After being rejected by Agnes, Molloy heads off to the "District Railway to Charing Cross".  All railways in Britain, including the underground ones, were built and run by the private sector at this time and the underground did not come under public operation until 1933.  The District Railway, like all of the London Underground, ran on steam originally but in 1905 the District Railway introduced electric trains (as in the illustration from 1914, above). Charing Cross underground station in 1912 is now known as Embankment.  What is now Charing Cross station used to be two separate stations (for different railway companies).  The first was called Trafalgar Square (owned by the Baker Street (another Conan Doyle link!) and Waterloo Railway - officially changed to  Bakerloo, as it still is today, in 1906).  The second was called Charing Cross (for the Northern Line only) but was changed to Strand in 1915 at which point Charing Cross (Embankment) went back to just being called Embankment. The existing Strand station on the Piccadilly line (now closed but Triple P remembers when it was in weekday only operation) was renamed Aldwych at the same time. Confused?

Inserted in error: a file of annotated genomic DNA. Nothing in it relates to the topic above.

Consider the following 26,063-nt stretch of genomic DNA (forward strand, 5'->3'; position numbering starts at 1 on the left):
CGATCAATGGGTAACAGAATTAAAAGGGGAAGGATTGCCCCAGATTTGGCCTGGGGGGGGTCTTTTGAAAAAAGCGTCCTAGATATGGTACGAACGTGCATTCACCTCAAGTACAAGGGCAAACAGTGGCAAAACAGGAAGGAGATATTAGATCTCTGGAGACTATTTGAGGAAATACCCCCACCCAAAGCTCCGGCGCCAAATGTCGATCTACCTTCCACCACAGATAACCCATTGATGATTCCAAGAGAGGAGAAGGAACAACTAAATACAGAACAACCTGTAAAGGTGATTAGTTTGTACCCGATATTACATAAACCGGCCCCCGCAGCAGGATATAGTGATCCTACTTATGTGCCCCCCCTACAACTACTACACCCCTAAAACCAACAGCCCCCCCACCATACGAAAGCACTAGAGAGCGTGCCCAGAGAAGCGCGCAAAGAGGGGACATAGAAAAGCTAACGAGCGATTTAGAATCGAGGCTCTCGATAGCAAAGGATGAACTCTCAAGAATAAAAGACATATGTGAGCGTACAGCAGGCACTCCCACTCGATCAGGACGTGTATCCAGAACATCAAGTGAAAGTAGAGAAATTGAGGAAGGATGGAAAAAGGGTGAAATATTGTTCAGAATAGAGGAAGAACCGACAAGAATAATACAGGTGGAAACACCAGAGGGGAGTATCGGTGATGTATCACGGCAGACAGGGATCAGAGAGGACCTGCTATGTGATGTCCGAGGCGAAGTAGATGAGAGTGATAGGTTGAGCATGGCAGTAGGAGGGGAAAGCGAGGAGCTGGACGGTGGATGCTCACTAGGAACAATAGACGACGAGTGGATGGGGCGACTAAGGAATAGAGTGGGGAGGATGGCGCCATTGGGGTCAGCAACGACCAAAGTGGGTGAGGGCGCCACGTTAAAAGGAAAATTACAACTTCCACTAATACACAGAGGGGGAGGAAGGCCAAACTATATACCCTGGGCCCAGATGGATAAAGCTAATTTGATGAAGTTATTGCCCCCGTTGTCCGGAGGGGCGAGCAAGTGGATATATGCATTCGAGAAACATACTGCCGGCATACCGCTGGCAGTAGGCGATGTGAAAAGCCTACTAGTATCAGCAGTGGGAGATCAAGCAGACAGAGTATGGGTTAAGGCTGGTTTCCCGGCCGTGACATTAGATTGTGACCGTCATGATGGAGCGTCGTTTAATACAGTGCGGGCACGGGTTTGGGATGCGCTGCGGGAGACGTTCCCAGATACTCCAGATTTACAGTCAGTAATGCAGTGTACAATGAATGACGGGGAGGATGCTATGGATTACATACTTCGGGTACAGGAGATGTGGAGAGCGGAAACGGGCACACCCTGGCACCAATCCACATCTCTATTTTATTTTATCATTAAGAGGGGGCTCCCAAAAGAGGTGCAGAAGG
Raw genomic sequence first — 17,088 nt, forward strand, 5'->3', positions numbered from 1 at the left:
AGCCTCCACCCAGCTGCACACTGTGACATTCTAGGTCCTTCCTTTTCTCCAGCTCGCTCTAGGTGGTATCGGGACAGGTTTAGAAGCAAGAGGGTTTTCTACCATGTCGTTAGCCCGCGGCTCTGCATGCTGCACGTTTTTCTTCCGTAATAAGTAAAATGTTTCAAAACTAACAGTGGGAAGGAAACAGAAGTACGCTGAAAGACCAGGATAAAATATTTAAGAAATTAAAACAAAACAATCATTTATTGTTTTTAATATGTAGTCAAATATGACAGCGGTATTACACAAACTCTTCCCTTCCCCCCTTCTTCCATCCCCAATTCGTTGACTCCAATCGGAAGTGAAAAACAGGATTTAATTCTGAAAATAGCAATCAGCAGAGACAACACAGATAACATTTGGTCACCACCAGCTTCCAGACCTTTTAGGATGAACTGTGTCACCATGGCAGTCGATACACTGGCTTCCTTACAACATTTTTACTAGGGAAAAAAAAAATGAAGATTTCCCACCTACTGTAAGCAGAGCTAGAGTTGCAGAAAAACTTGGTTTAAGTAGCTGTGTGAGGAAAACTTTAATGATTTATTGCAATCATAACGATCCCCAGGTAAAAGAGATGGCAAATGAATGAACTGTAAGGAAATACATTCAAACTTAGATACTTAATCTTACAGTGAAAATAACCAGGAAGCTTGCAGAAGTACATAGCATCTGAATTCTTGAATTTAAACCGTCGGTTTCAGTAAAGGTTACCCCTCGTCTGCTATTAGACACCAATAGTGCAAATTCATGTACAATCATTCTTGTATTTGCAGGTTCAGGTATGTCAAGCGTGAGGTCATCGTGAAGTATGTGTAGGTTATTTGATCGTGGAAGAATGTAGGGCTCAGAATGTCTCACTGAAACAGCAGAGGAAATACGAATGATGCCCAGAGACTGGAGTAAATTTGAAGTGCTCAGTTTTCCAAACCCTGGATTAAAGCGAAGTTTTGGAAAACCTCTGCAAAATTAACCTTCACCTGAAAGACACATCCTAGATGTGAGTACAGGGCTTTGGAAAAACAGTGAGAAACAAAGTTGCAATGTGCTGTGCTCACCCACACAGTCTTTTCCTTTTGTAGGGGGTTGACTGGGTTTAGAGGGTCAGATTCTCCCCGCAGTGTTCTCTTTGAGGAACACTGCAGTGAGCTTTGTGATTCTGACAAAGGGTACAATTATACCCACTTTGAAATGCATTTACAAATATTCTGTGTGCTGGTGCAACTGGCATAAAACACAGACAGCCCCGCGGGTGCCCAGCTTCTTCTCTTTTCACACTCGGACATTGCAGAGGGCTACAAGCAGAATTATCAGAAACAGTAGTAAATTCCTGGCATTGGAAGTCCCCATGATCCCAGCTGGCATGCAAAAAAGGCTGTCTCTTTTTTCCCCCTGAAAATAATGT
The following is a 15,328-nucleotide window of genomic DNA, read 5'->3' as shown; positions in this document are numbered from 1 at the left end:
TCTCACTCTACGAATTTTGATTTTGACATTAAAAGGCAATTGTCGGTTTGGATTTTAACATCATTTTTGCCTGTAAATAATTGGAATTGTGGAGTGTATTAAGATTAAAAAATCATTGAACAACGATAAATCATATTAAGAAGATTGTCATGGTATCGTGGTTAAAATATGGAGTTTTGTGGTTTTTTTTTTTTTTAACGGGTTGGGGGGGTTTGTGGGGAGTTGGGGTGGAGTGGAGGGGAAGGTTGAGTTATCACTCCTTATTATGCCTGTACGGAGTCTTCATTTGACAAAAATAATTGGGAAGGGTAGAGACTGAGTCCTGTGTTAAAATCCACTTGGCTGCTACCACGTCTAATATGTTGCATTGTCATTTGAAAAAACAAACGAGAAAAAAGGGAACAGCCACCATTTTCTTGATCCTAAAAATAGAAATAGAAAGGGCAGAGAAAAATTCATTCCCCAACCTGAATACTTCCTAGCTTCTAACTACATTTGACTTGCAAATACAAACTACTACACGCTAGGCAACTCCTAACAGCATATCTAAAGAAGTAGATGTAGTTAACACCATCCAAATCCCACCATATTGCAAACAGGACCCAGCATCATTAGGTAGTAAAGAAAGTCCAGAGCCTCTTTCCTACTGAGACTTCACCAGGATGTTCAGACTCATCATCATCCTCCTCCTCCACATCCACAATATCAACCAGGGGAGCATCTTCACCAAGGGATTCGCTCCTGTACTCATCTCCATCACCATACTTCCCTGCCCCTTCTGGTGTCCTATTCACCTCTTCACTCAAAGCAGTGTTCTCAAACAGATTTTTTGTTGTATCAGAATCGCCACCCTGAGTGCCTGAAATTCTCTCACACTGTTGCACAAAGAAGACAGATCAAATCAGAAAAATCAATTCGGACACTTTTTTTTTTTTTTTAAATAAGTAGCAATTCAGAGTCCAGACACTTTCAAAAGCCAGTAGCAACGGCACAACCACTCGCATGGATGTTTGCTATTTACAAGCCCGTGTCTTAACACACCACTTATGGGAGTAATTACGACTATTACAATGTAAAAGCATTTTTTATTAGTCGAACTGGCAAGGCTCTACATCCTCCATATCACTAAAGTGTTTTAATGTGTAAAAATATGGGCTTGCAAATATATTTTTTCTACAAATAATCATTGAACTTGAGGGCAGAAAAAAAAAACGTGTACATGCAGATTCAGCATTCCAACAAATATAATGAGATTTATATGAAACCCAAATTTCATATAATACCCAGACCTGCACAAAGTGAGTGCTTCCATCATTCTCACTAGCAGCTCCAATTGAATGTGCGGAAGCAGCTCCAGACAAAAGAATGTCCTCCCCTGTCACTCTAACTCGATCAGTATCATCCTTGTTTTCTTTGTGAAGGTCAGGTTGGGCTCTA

The new name for Trafalgar Square station is revealed early in this May 1979 photo

Triple P remembers the old Trafalgar Square station too and that was not subsumed into the Charing Cross line until 1979, with the opening of the new Jubilee line. 

Being pregnant didn't get you out of having to wear a corset!